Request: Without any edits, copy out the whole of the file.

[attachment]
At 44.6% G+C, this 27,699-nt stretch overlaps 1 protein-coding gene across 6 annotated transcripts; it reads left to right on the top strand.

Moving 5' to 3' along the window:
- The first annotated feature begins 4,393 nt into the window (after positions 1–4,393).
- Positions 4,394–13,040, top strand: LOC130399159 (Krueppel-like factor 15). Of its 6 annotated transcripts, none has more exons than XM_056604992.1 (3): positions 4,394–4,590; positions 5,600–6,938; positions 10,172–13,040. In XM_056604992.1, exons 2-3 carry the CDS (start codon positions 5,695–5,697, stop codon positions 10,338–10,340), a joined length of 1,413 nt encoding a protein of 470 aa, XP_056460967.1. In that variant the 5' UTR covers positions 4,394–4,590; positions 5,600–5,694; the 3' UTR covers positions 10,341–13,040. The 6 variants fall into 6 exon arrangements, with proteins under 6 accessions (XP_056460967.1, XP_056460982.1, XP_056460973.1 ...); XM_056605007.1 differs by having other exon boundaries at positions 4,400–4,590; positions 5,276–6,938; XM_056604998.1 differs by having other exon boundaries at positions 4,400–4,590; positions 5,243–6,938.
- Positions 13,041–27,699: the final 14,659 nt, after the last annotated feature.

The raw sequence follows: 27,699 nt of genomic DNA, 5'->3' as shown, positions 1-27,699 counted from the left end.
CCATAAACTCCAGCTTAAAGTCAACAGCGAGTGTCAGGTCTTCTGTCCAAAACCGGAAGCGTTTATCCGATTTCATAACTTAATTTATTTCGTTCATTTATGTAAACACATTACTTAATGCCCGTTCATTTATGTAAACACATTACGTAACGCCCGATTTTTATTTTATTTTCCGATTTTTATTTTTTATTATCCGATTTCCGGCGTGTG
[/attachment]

At 44.6% G+C, this 27,699-nt stretch overlaps 1 protein-coding gene across 6 annotated transcripts; it reads left to right on the top strand.

Moving 5' to 3' along the window:
- The first annotated feature begins 4,393 nt into the window (after positions 1–4,393).
- Positions 4,394–13,040, top strand: LOC130399159 (Krueppel-like factor 15). Of its 6 annotated transcripts, none has more exons than XM_056604992.1 (3): positions 4,394–4,590; positions 5,600–6,938; positions 10,172–13,040. In XM_056604992.1, exons 2-3 carry the CDS (start codon positions 5,695–5,697, stop codon positions 10,338–10,340), a joined length of 1,413 nt encoding a protein of 470 aa, XP_056460967.1. In that variant the 5' UTR covers positions 4,394–4,590; positions 5,600–5,694; the 3' UTR covers positions 10,341–13,040. The 6 variants fall into 6 exon arrangements, with proteins under 6 accessions (XP_056460967.1, XP_056460982.1, XP_056460973.1 ...); XM_056605007.1 differs by having other exon boundaries at positions 4,400–4,590; positions 5,276–6,938; XM_056604998.1 differs by having other exon boundaries at positions 4,400–4,590; positions 5,243–6,938.
- Positions 13,041–27,699: the final 14,659 nt, after the last annotated feature.

The raw sequence follows: 27,699 nt of genomic DNA, 5'->3' as shown, positions 1-27,699 counted from the left end.
CCATAAACTCCAGCTTAAAGTCAACAGCGAGTGTCAGGTCTTCTGTCCAAAACCGGAAGCGTTTATCCGATTTCATAACTTAATTTATTTCGTTCATTTATGTAAACACATTACTTAATGCCCGTTCATTTATGTAAACACATTACGTAACGCCCGATTTTTATTTTATTTTCCGATTTTTATTTTTTATTATCCGATTTCCGGCGTGTG